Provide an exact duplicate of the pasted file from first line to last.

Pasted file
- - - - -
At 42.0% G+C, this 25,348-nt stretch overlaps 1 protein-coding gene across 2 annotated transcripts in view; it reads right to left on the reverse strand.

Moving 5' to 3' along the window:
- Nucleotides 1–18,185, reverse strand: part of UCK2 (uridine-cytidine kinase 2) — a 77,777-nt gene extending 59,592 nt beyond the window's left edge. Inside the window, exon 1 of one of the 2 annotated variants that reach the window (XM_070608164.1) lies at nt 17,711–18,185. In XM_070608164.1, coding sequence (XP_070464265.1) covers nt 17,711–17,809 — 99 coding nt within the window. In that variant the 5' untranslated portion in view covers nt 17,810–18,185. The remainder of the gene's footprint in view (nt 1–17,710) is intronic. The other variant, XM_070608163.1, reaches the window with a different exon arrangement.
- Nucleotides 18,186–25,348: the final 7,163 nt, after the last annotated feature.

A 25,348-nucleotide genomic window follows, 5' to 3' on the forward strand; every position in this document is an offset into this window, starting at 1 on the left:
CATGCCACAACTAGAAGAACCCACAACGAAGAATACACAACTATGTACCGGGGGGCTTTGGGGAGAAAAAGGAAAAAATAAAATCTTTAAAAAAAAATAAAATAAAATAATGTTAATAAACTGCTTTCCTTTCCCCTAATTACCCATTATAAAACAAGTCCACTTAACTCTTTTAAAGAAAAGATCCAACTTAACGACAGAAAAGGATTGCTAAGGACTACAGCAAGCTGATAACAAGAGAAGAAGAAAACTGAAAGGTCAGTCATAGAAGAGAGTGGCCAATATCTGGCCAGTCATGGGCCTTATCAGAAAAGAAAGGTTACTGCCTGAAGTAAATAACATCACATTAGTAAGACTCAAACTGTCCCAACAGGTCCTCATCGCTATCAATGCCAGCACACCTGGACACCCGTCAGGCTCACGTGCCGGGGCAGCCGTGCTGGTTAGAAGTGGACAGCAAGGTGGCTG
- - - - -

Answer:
At 42.0% G+C, this 25,348-nt stretch overlaps 1 protein-coding gene across 2 annotated transcripts in view; it reads right to left on the reverse strand.

Moving 5' to 3' along the window:
- Nucleotides 1–18,185, reverse strand: part of UCK2 (uridine-cytidine kinase 2) — a 77,777-nt gene extending 59,592 nt beyond the window's left edge. Inside the window, exon 1 of one of the 2 annotated variants that reach the window (XM_070608164.1) lies at nt 17,711–18,185. In XM_070608164.1, coding sequence (XP_070464265.1) covers nt 17,711–17,809 — 99 coding nt within the window. In that variant the 5' untranslated portion in view covers nt 17,810–18,185. The remainder of the gene's footprint in view (nt 1–17,710) is intronic. The other variant, XM_070608163.1, reaches the window with a different exon arrangement.
- Nucleotides 18,186–25,348: the final 7,163 nt, after the last annotated feature.

A 25,348-nucleotide genomic window follows, 5' to 3' on the forward strand; every position in this document is an offset into this window, starting at 1 on the left:
CATGCCACAACTAGAAGAACCCACAACGAAGAATACACAACTATGTACCGGGGGGCTTTGGGGAGAAAAAGGAAAAAATAAAATCTTTAAAAAAAAATAAAATAAAATAATGTTAATAAACTGCTTTCCTTTCCCCTAATTACCCATTATAAAACAAGTCCACTTAACTCTTTTAAAGAAAAGATCCAACTTAACGACAGAAAAGGATTGCTAAGGACTACAGCAAGCTGATAACAAGAGAAGAAGAAAACTGAAAGGTCAGTCATAGAAGAGAGTGGCCAATATCTGGCCAGTCATGGGCCTTATCAGAAAAGAAAGGTTACTGCCTGAAGTAAATAACATCACATTAGTAAGACTCAAACTGTCCCAACAGGTCCTCATCGCTATCAATGCCAGCACACCTGGACACCCGTCAGGCTCACGTGCCGGGGCAGCCGTGCTGGTTAGAAGTGGACAGCAAGGTGGCTG